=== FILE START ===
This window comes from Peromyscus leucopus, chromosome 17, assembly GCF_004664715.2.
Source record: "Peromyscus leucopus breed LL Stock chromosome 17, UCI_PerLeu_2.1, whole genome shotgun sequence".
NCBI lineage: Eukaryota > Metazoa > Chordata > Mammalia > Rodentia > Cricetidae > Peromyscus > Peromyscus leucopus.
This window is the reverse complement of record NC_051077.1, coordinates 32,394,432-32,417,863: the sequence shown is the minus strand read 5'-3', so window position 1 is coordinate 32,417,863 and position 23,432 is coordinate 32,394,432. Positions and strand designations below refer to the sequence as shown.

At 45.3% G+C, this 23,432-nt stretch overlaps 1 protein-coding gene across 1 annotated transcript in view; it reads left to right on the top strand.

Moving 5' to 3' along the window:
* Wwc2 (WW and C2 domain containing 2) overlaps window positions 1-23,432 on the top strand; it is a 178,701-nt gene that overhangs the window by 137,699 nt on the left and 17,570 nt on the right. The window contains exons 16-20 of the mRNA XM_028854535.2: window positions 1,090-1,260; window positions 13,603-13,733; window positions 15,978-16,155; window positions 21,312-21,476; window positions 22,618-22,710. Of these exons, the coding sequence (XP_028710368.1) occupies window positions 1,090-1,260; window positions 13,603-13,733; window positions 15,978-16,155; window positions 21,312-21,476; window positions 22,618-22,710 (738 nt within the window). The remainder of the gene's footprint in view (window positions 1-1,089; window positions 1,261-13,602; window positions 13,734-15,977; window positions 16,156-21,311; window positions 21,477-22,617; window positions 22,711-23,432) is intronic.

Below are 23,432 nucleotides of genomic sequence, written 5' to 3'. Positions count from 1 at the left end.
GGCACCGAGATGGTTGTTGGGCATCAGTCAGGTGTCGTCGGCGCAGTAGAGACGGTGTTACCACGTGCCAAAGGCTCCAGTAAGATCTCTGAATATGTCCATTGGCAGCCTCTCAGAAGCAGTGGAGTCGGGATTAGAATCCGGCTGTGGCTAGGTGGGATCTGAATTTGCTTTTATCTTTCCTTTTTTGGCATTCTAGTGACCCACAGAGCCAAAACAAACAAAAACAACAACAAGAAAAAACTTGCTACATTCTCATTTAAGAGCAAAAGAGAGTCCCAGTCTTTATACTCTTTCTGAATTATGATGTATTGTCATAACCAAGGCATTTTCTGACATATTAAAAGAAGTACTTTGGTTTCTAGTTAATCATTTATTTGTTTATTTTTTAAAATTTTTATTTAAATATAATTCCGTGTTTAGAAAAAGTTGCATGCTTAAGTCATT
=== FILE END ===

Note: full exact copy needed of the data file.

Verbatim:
This window comes from Peromyscus leucopus, chromosome 17, assembly GCF_004664715.2.
Source record: "Peromyscus leucopus breed LL Stock chromosome 17, UCI_PerLeu_2.1, whole genome shotgun sequence".
NCBI lineage: Eukaryota > Metazoa > Chordata > Mammalia > Rodentia > Cricetidae > Peromyscus > Peromyscus leucopus.
This window is the reverse complement of record NC_051077.1, coordinates 32,394,432-32,417,863: the sequence shown is the minus strand read 5'-3', so window position 1 is coordinate 32,417,863 and position 23,432 is coordinate 32,394,432. Positions and strand designations below refer to the sequence as shown.

At 45.3% G+C, this 23,432-nt stretch overlaps 1 protein-coding gene across 1 annotated transcript in view; it reads left to right on the top strand.

Moving 5' to 3' along the window:
* Wwc2 (WW and C2 domain containing 2) overlaps window positions 1-23,432 on the top strand; it is a 178,701-nt gene that overhangs the window by 137,699 nt on the left and 17,570 nt on the right. The window contains exons 16-20 of the mRNA XM_028854535.2: window positions 1,090-1,260; window positions 13,603-13,733; window positions 15,978-16,155; window positions 21,312-21,476; window positions 22,618-22,710. Of these exons, the coding sequence (XP_028710368.1) occupies window positions 1,090-1,260; window positions 13,603-13,733; window positions 15,978-16,155; window positions 21,312-21,476; window positions 22,618-22,710 (738 nt within the window). The remainder of the gene's footprint in view (window positions 1-1,089; window positions 1,261-13,602; window positions 13,734-15,977; window positions 16,156-21,311; window positions 21,477-22,617; window positions 22,711-23,432) is intronic.

Below are 23,432 nucleotides of genomic sequence, written 5' to 3'. Positions count from 1 at the left end.
GGCACCGAGATGGTTGTTGGGCATCAGTCAGGTGTCGTCGGCGCAGTAGAGACGGTGTTACCACGTGCCAAAGGCTCCAGTAAGATCTCTGAATATGTCCATTGGCAGCCTCTCAGAAGCAGTGGAGTCGGGATTAGAATCCGGCTGTGGCTAGGTGGGATCTGAATTTGCTTTTATCTTTCCTTTTTTGGCATTCTAGTGACCCACAGAGCCAAAACAAACAAAAACAACAACAAGAAAAAACTTGCTACATTCTCATTTAAGAGCAAAAGAGAGTCCCAGTCTTTATACTCTTTCTGAATTATGATGTATTGTCATAACCAAGGCATTTTCTGACATATTAAAAGAAGTACTTTGGTTTCTAGTTAATCATTTATTTGTTTATTTTTTAAAATTTTTATTTAAATATAATTCCGTGTTTAGAAAAAGTTGCATGCTTAAGTCATT